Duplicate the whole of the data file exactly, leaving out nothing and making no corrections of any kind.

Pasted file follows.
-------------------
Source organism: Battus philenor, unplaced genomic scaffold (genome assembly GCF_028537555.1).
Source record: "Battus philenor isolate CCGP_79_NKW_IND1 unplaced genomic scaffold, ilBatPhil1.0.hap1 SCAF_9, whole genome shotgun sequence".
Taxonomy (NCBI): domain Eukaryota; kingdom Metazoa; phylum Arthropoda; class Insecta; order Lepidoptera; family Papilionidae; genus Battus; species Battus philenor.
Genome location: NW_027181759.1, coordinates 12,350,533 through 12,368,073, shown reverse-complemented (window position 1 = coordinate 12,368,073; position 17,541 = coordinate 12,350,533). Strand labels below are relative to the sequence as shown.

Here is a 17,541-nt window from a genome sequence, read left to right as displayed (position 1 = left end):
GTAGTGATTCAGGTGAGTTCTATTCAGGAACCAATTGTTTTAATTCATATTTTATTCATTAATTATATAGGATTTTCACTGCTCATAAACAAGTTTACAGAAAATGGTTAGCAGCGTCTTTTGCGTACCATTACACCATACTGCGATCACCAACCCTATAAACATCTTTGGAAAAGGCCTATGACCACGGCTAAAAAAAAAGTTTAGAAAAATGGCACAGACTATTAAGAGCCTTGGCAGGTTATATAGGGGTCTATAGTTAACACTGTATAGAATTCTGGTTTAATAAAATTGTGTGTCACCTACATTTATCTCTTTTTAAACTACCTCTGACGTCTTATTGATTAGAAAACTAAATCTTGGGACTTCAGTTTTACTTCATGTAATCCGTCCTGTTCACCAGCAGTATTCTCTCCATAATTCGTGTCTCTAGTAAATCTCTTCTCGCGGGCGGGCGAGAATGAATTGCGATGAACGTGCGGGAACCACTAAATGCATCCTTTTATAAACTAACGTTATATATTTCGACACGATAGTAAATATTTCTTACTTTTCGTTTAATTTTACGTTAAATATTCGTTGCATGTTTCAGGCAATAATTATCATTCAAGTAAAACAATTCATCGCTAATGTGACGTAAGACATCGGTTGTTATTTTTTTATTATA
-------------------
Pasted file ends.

Source organism: Battus philenor, unplaced genomic scaffold (genome assembly GCF_028537555.1).
Source record: "Battus philenor isolate CCGP_79_NKW_IND1 unplaced genomic scaffold, ilBatPhil1.0.hap1 SCAF_9, whole genome shotgun sequence".
Taxonomy (NCBI): domain Eukaryota; kingdom Metazoa; phylum Arthropoda; class Insecta; order Lepidoptera; family Papilionidae; genus Battus; species Battus philenor.
Genome location: NW_027181759.1, coordinates 12,350,533 through 12,368,073, shown reverse-complemented (window position 1 = coordinate 12,368,073; position 17,541 = coordinate 12,350,533). Strand labels below are relative to the sequence as shown.

Here is a 17,541-nt window from a genome sequence, read left to right as displayed (position 1 = left end):
GTAGTGATTCAGGTGAGTTCTATTCAGGAACCAATTGTTTTAATTCATATTTTATTCATTAATTATATAGGATTTTCACTGCTCATAAACAAGTTTACAGAAAATGGTTAGCAGCGTCTTTTGCGTACCATTACACCATACTGCGATCACCAACCCTATAAACATCTTTGGAAAAGGCCTATGACCACGGCTAAAAAAAAAGTTTAGAAAAATGGCACAGACTATTAAGAGCCTTGGCAGGTTATATAGGGGTCTATAGTTAACACTGTATAGAATTCTGGTTTAATAAAATTGTGTGTCACCTACATTTATCTCTTTTTAAACTACCTCTGACGTCTTATTGATTAGAAAACTAAATCTTGGGACTTCAGTTTTACTTCATGTAATCCGTCCTGTTCACCAGCAGTATTCTCTCCATAATTCGTGTCTCTAGTAAATCTCTTCTCGCGGGCGGGCGAGAATGAATTGCGATGAACGTGCGGGAACCACTAAATGCATCCTTTTATAAACTAACGTTATATATTTCGACACGATAGTAAATATTTCTTACTTTTCGTTTAATTTTACGTTAAATATTCGTTGCATGTTTCAGGCAATAATTATCATTCAAGTAAAACAATTCATCGCTAATGTGACGTAAGACATCGGTTGTTATTTTTTTATTATA